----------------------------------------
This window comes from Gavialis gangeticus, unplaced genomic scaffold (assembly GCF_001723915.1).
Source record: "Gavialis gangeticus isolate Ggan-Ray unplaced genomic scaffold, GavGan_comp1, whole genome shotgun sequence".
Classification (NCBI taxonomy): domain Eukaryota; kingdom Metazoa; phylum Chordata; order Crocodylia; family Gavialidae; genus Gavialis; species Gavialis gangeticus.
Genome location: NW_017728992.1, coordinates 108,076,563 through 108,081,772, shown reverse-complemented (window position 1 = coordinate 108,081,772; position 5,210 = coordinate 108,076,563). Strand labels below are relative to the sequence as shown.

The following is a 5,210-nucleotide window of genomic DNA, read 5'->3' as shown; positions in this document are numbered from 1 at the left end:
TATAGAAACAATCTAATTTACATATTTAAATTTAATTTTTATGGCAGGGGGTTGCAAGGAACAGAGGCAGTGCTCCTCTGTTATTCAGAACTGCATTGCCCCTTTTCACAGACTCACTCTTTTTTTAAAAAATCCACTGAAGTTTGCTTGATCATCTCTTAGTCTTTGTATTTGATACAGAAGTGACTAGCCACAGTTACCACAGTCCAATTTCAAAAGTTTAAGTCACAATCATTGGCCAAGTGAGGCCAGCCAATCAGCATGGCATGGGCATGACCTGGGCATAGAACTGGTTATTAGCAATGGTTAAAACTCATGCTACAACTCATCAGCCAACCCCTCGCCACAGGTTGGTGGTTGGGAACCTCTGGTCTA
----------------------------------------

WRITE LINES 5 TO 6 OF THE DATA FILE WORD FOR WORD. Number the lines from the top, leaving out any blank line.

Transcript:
The following is a 5,210-nucleotide window of genomic DNA, read 5'->3' as shown; positions in this document are numbered from 1 at the left end:
TATAGAAACAATCTAATTTACATATTTAAATTTAATTTTTATGGCAGGGGGTTGCAAGGAACAGAGGCAGTGCTCCTCTGTTATTCAGAACTGCATTGCCCCTTTTCACAGACTCACTCTTTTTTTAAAAAATCCACTGAAGTTTGCTTGATCATCTCTTAGTCTTTGTATTTGATACAGAAGTGACTAGCCACAGTTACCACAGTCCAATTTCAAAAGTTTAAGTCACAATCATTGGCCAAGTGAGGCCAGCCAATCAGCATGGCATGGGCATGACCTGGGCATAGAACTGGTTATTAGCAATGGTTAAAACTCATGCTACAACTCATCAGCCAACCCCTCGCCACAGGTTGGTGGTTGGGAACCTCTGGTCTA